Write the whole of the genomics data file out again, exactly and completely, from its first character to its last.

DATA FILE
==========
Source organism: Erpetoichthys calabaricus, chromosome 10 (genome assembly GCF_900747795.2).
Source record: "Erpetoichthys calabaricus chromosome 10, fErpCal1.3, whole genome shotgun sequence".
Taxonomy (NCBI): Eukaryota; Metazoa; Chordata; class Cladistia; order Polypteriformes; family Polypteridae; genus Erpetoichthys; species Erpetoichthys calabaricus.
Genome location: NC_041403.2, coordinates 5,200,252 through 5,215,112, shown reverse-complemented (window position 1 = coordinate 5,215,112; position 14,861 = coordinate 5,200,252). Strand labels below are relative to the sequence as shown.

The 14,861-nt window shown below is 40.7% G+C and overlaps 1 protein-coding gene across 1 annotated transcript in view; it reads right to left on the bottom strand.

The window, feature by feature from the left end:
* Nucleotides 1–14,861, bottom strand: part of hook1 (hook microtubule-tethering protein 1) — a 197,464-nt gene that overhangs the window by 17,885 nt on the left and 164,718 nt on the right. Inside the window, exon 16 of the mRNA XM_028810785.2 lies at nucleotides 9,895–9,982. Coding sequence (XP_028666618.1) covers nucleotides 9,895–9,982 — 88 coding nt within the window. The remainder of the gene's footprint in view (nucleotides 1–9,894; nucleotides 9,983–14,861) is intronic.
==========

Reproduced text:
Source organism: Erpetoichthys calabaricus, chromosome 10 (genome assembly GCF_900747795.2).
Source record: "Erpetoichthys calabaricus chromosome 10, fErpCal1.3, whole genome shotgun sequence".
Taxonomy (NCBI): Eukaryota; Metazoa; Chordata; class Cladistia; order Polypteriformes; family Polypteridae; genus Erpetoichthys; species Erpetoichthys calabaricus.
Genome location: NC_041403.2, coordinates 5,200,252 through 5,215,112, shown reverse-complemented (window position 1 = coordinate 5,215,112; position 14,861 = coordinate 5,200,252). Strand labels below are relative to the sequence as shown.

The 14,861-nt window shown below is 40.7% G+C and overlaps 1 protein-coding gene across 1 annotated transcript in view; it reads right to left on the bottom strand.

The window, feature by feature from the left end:
* Nucleotides 1–14,861, bottom strand: part of hook1 (hook microtubule-tethering protein 1) — a 197,464-nt gene that overhangs the window by 17,885 nt on the left and 164,718 nt on the right. Inside the window, exon 16 of the mRNA XM_028810785.2 lies at nucleotides 9,895–9,982. Coding sequence (XP_028666618.1) covers nucleotides 9,895–9,982 — 88 coding nt within the window. The remainder of the gene's footprint in view (nucleotides 1–9,894; nucleotides 9,983–14,861) is intronic.